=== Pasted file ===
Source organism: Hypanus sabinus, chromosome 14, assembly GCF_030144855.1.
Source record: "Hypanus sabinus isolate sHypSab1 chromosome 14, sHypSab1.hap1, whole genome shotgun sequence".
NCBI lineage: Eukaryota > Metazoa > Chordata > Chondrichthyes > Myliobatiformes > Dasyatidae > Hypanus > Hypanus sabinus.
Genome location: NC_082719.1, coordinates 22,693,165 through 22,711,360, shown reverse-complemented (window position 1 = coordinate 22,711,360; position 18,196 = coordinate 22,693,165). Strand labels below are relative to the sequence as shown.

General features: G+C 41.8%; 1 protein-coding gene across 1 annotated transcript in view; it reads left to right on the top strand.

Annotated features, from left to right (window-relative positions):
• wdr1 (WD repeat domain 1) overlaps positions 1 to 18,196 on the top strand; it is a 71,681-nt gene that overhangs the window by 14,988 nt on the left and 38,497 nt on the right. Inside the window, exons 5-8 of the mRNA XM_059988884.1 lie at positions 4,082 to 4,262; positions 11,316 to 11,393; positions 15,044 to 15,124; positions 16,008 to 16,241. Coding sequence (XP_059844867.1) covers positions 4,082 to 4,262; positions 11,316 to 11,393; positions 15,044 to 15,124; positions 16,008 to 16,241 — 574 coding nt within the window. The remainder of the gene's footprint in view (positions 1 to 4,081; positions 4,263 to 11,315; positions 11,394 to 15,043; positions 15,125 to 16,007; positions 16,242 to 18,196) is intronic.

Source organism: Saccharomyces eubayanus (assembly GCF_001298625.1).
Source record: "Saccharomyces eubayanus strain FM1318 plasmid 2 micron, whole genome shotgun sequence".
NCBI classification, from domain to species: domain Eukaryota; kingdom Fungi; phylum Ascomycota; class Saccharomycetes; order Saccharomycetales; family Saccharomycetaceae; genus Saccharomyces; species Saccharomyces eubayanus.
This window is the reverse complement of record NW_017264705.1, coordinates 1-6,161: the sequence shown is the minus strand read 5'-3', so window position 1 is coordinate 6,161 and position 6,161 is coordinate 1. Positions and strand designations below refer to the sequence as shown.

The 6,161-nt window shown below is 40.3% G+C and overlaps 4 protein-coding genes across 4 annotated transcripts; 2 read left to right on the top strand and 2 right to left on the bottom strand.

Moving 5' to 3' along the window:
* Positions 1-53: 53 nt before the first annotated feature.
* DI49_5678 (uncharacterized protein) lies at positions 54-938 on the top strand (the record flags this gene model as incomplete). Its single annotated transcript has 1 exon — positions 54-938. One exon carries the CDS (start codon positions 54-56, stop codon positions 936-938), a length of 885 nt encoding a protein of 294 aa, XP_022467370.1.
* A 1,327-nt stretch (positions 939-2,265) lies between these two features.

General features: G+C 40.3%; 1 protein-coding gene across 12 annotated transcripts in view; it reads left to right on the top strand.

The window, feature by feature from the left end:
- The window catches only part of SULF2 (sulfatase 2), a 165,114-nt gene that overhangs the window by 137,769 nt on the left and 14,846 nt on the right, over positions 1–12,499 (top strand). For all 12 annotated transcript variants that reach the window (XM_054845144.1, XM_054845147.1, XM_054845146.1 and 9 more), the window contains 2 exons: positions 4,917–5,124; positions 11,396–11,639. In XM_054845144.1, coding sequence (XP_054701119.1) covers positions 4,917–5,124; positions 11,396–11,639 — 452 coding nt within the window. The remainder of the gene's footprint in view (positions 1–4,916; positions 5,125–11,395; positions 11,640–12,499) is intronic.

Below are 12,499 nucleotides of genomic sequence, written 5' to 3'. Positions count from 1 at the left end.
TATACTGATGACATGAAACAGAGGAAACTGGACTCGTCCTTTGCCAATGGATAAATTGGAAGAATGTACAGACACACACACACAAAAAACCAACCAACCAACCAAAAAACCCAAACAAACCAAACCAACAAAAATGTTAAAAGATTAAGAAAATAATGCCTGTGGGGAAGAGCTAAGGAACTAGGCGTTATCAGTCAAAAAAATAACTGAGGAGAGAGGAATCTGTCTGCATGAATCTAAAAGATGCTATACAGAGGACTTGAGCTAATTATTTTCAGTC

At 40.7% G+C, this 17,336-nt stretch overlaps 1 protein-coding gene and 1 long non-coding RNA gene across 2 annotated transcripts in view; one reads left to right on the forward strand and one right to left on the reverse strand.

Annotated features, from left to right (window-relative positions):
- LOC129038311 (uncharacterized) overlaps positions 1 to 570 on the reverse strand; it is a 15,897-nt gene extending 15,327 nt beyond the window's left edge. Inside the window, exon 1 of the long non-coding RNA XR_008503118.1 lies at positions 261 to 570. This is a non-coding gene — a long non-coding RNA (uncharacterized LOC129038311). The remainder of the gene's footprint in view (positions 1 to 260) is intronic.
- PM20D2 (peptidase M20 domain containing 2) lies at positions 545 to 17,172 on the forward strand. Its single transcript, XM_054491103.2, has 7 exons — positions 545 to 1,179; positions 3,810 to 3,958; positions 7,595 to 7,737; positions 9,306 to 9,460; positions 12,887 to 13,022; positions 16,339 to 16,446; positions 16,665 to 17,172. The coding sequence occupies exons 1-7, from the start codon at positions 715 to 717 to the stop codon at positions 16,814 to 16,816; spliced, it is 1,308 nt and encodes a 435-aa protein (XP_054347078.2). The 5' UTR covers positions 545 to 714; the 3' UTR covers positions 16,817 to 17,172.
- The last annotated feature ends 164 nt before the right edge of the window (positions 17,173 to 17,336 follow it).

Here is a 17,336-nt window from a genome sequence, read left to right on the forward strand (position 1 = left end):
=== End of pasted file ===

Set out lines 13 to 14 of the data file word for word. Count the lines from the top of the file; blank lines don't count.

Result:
Moving 5' to 3' along the window:
* Positions 1-53: 53 nt before the first annotated feature.